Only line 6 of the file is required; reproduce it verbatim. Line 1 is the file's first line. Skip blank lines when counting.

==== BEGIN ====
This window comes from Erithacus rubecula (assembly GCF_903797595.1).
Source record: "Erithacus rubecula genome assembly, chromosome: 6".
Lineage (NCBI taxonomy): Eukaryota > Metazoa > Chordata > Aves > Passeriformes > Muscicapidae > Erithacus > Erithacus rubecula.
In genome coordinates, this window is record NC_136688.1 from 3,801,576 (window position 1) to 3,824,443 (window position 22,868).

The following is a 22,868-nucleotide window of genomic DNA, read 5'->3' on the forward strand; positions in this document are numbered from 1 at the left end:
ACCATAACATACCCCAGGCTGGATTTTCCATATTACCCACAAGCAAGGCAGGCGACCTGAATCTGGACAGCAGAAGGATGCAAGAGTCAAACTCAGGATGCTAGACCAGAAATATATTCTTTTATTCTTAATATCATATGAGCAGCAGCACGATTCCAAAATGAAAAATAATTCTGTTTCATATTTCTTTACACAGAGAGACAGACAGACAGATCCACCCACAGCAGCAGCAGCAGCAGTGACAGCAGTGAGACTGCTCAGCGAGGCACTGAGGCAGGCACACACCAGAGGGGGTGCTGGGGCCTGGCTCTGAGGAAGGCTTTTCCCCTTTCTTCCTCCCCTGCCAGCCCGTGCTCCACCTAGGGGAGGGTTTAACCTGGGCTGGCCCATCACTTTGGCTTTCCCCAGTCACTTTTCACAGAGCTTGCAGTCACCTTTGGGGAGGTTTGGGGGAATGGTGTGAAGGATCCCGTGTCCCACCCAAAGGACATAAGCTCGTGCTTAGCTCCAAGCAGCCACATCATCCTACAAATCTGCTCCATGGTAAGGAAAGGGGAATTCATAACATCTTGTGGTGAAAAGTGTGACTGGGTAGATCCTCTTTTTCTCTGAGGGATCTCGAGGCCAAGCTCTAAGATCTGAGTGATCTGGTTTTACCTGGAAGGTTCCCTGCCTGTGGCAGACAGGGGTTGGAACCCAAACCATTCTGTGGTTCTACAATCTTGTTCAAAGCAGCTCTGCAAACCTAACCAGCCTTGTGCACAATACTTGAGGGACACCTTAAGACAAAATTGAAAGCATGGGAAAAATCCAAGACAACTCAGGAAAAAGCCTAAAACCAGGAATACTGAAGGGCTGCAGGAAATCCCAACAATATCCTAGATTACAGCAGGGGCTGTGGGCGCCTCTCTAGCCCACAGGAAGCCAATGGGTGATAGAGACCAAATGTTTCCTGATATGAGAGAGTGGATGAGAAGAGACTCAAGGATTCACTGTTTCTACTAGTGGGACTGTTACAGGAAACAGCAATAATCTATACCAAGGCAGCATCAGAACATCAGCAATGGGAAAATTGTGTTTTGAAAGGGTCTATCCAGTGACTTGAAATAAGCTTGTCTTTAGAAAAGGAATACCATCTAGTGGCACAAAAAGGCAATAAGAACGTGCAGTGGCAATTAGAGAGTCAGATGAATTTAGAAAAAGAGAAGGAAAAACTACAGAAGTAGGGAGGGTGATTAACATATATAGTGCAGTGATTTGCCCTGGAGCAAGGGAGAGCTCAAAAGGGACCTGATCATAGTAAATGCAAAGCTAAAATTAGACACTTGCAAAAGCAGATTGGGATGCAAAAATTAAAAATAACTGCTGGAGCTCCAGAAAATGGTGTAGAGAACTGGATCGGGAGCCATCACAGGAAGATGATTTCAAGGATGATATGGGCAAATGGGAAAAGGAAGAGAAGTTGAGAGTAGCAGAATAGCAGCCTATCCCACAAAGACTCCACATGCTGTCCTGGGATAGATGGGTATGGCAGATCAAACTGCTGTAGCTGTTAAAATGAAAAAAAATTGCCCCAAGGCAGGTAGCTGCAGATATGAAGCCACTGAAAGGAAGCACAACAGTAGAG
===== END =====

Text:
ACCATAACATACCCCAGGCTGGATTTTCCATATTACCCACAAGCAAGGCAGGCGACCTGAATCTGGACAGCAGAAGGATGCAAGAGTCAAACTCAGGATGCTAGACCAGAAATATATTCTTTTATTCTTAATATCATATGAGCAGCAGCACGATTCCAAAATGAAAAATAATTCTGTTTCATATTTCTTTACACAGAGAGACAGACAGACAGATCCACCCACAGCAGCAGCAGCAGCAGTGACAGCAGTGAGACTGCTCAGCGAGGCACTGAGGCAGGCACACACCAGAGGGGGTGCTGGGGCCTGGCTCTGAGGAAGGCTTTTCCCCTTTCTTCCTCCCCTGCCAGCCCGTGCTCCACCTAGGGGAGGGTTTAACCTGGGCTGGCCCATCACTTTGGCTTTCCCCAGTCACTTTTCACAGAGCTTGCAGTCACCTTTGGGGAGGTTTGGGGGAATGGTGTGAAGGATCCCGTGTCCCACCCAAAGGACATAAGCTCGTGCTTAGCTCCAAGCAGCCACATCATCCTACAAATCTGCTCCATGGTAAGGAAAGGGGAATTCATAACATCTTGTGGTGAAAAGTGTGACTGGGTAGATCCTCTTTTTCTCTGAGGGATCTCGAGGCCAAGCTCTAAGATCTGAGTGATCTGGTTTTACCTGGAAGGTTCCCTGCCTGTGGCAGACAGGGGTTGGAACCCAAACCATTCTGTGGTTCTACAATCTTGTTCAAAGCAGCTCTGCAAACCTAACCAGCCTTGTGCACAATACTTGAGGGACACCTTAAGACAAAATTGAAAGCATGGGAAAAATCCAAGACAACTCAGGAAAAAGCCTAAAACCAGGAATACTGAAGGGCTGCAGGAAATCCCAACAATATCCTAGATTACAGCAGGGGCTGTGGGCGCCTCTCTAGCCCACAGGAAGCCAATGGGTGATAGAGACCAAATGTTTCCTGATATGAGAGAGTGGATGAGAAGAGACTCAAGGATTCACTGTTTCTACTAGTGGGACTGTTACAGGAAACAGCAATAATCTATACCAAGGCAGCATCAGAACATCAGCAATGGGAAAATTGTGTTTTGAAAGGGTCTATCCAGTGACTTGAAATAAGCTTGTCTTTAGAAAAGGAATACCATCTAGTGGCACAAAAAGGCAATAAGAACGTGCAGTGGCAATTAGAGAGTCAGATGAATTTAGAAAAAGAGAAGGAAAAACTACAGAAGTAGGGAGGGTGATTAACATATATAGTGCAGTGATTTGCCCTGGAGCAAGGGAGAGCTCAAAAGGGACCTGATCATAGTAAATGCAAAGCTAAAATTAGACACTTGCAAAAGCAGATTGGGATGCAAAAATTAAAAATAACTGCTGGAGCTCCAGAAAATGGTGTAGAGAACTGGATCGGGAGCCATCACAGGAAGATGATTTCAAGGATGATATGGGCAAATGGGAAAAGGAAGAGAAGTTGAGAGTAGCAGAATAGCAGCCTATCCCACAAAGACTCCACATGCTGTCCTGGGATAGATGGGTATGGCAGATCAAACTGCTGTAGCTGTTAAAATGAAAAAAAATTGCCCCAAGGCAGGTAGCTGCAGATATGAAGCCACTGAAAGGAAGCACAACAGTAGAG